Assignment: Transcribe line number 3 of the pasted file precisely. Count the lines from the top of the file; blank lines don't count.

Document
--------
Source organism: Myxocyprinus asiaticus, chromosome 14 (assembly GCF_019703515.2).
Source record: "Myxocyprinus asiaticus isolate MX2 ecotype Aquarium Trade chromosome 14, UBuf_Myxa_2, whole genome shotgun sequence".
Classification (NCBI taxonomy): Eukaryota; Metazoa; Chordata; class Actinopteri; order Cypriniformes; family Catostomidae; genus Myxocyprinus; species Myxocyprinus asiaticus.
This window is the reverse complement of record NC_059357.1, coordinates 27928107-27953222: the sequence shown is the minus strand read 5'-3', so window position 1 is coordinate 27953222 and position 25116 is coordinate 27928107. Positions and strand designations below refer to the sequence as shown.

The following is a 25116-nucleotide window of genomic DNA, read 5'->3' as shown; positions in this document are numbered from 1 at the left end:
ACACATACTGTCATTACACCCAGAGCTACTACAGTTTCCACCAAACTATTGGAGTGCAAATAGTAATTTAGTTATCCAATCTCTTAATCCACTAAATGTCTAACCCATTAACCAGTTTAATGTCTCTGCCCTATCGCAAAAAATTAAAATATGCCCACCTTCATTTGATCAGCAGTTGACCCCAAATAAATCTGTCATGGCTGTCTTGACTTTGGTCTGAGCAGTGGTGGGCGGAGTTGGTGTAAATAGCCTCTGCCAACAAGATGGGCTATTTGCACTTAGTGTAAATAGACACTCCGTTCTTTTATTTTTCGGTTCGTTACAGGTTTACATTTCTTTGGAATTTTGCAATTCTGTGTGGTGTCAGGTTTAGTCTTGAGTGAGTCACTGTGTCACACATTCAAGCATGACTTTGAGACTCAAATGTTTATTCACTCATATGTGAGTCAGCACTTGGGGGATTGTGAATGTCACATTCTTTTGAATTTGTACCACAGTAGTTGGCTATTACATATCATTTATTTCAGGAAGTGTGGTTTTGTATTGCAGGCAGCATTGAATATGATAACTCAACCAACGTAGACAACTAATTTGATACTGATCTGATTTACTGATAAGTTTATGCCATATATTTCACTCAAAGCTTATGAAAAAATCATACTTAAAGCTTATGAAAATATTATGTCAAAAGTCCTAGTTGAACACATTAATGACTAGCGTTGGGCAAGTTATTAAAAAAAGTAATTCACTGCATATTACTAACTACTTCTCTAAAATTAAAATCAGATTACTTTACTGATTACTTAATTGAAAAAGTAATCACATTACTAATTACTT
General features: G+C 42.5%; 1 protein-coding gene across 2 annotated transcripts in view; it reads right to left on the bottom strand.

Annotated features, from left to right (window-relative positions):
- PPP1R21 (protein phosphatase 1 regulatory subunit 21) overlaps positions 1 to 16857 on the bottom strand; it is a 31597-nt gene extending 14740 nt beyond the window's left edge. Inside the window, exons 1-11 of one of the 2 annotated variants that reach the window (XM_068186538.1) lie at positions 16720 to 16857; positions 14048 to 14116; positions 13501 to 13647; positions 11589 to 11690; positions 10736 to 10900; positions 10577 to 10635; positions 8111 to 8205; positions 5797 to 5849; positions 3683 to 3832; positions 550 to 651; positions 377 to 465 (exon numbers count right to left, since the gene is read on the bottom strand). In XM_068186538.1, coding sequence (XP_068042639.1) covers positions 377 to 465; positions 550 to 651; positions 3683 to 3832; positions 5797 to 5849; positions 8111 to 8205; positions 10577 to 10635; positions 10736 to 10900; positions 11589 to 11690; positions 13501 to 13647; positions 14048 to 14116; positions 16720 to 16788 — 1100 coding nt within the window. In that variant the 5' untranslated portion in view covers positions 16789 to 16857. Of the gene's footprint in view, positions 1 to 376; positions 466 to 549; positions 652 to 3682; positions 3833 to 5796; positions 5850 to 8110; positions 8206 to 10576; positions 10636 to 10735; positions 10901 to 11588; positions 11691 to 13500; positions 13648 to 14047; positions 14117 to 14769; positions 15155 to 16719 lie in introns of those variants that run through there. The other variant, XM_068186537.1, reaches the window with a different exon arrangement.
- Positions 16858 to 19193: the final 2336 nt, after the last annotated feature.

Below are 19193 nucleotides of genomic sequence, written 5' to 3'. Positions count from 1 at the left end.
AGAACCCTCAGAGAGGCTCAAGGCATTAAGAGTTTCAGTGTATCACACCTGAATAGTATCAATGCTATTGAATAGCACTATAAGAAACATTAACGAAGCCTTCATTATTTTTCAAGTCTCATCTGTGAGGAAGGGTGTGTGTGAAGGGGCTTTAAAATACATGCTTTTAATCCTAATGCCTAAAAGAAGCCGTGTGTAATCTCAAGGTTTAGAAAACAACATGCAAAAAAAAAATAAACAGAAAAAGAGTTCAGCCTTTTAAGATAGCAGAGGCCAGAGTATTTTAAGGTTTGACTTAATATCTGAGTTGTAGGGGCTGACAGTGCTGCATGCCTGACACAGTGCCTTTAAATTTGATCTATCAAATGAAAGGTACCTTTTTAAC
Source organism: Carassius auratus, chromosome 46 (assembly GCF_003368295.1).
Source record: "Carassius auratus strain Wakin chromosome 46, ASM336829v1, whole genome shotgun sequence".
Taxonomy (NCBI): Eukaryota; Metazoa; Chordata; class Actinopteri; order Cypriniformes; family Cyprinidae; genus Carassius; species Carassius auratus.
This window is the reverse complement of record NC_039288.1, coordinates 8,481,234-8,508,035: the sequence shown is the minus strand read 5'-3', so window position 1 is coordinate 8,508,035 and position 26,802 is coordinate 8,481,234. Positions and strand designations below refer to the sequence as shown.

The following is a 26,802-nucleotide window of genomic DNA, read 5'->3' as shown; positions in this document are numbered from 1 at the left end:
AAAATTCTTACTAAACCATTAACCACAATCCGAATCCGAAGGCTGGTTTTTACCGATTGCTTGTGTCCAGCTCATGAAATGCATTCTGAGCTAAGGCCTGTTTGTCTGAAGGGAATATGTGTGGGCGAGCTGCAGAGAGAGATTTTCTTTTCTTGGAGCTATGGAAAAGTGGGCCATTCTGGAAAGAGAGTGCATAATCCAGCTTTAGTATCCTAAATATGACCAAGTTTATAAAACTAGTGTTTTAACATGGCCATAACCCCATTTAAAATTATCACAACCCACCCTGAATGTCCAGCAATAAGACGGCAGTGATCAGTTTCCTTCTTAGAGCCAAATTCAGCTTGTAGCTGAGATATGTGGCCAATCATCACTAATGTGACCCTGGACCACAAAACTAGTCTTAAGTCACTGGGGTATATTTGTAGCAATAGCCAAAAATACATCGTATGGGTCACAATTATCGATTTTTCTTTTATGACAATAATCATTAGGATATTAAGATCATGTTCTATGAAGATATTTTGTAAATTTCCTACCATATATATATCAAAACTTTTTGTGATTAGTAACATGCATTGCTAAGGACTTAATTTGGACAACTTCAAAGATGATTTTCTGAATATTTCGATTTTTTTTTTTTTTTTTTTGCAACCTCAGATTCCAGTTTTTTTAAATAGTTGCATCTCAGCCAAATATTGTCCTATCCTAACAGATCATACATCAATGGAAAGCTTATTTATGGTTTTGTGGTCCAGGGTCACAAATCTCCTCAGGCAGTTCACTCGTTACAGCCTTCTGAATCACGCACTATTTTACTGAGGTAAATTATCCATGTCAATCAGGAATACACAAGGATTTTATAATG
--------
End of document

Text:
Classification (NCBI taxonomy): Eukaryota; Metazoa; Chordata; class Actinopteri; order Cypriniformes; family Catostomidae; genus Myxocyprinus; species Myxocyprinus asiaticus.